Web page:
Over 100 years have passed since Paris looked upon František Kupka’s satirical illustrations the the militant and politically charged periodicals L’Assiette au Beurre and Le Canard Sauvage.
Using the pseudonym Edmon Chateney, Le Canard Sauvage was a periodical which was anti-militarist, anti-clerical and filled with the heavily libertarian views of Joseph Werner and it ran for a full 31 weekly issues between March 21 and October 18, 1903.
It was full of text and images and Kupka’s presence is seen in each one of the published issues.
L’Assiette au Beurre also appeared weekly and was founded by Samuel Schwarz Sigismund in 1901. This newspaper featured many different illustrators and artists who were sensitive to anarchist views and socialist ideas. The issues each had at least 16 illustrations, caricatures and drawings. Every now and again they would feature a specific or special topic and give the project to just one artists. Kupka was chosen and then designed both the interiors and the covers.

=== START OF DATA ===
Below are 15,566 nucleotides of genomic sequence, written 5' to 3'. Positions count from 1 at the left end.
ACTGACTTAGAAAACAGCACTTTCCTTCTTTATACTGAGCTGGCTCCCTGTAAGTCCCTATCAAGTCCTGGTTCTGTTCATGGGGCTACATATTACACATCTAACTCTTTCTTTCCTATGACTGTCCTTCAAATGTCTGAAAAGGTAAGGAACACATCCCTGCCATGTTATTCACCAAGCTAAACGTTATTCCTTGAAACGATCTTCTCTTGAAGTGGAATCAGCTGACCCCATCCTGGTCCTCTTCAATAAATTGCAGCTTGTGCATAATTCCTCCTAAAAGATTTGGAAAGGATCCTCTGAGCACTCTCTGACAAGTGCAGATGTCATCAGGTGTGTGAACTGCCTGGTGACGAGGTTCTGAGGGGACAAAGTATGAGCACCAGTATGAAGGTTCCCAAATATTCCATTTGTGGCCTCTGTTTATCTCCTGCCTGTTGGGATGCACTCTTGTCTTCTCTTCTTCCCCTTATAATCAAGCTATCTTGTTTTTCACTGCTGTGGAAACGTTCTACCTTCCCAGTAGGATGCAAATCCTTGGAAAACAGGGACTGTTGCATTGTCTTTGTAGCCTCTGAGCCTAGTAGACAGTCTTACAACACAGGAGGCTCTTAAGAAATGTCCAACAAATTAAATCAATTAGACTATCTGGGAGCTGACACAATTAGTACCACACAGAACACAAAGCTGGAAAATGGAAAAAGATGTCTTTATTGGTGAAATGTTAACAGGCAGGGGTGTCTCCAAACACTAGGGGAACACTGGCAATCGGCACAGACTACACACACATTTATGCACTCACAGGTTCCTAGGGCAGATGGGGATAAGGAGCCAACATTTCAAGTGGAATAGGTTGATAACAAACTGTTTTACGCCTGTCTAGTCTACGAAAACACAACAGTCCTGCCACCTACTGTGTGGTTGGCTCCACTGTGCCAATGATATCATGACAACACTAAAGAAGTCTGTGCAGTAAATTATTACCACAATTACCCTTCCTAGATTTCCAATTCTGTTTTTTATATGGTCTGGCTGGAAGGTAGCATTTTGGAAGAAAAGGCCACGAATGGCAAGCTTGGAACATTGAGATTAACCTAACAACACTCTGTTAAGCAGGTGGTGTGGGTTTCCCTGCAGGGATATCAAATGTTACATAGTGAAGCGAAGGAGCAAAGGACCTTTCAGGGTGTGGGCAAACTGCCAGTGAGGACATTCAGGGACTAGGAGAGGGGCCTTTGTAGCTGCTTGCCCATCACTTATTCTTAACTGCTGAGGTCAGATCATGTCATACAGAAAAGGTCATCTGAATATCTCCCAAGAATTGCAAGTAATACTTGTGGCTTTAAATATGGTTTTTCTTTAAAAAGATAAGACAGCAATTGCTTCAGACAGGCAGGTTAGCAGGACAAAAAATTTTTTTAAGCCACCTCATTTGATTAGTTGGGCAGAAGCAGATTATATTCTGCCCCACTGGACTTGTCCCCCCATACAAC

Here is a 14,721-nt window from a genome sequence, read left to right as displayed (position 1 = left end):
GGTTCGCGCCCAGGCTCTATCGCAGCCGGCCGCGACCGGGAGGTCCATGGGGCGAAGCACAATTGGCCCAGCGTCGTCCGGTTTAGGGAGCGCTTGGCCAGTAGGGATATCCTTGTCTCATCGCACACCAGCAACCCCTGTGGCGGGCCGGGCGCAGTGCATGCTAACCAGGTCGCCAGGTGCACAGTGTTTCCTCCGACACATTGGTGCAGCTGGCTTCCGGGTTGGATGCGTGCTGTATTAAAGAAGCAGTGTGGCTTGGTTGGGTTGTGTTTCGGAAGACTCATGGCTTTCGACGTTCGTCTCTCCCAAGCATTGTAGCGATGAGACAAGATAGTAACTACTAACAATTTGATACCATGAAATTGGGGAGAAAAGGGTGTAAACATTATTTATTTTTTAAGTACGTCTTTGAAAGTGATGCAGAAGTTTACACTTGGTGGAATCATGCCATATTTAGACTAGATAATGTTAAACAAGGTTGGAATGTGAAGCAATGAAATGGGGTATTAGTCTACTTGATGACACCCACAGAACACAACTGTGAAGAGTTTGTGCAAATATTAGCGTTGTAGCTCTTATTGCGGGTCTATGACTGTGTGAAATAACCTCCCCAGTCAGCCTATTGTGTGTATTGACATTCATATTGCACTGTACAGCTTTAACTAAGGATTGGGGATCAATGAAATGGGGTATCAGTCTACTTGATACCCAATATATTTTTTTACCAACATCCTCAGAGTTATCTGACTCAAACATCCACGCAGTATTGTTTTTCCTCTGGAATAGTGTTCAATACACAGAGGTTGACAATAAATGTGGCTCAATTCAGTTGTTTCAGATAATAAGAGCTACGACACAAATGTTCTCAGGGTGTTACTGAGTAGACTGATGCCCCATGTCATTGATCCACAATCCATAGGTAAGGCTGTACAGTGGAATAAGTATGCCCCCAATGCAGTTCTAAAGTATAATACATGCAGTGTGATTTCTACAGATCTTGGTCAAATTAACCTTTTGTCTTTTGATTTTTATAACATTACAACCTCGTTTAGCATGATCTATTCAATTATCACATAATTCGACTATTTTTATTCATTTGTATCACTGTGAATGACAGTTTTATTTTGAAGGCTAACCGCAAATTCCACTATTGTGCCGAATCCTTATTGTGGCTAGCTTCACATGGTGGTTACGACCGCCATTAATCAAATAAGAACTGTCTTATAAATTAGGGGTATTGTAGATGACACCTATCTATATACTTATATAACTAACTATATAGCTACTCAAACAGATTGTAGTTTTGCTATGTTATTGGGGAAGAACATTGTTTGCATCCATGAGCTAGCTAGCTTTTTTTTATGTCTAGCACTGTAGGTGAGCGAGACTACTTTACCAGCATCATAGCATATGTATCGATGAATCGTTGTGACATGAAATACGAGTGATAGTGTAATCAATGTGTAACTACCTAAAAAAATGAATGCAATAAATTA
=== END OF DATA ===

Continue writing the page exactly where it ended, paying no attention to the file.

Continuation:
The interiors all featured detailed illustrations depicting the issues of the time. Kupka was able to capture the emotion felt by the readers.
In the illustration from this issue from 1902, Kupka traces the debilitating effects of a society run by Money, personified as a corpulent form with a gleaming gold belly.
On the left, Money pulls all the political strings from behind the curtain.
At right, he smugly oversees an endless line of workers trudging off to the factories, protected by his barrier of military support.
Clearly the themes were greed, religion, torture, politics, and a controlling of people…
Some things just never change!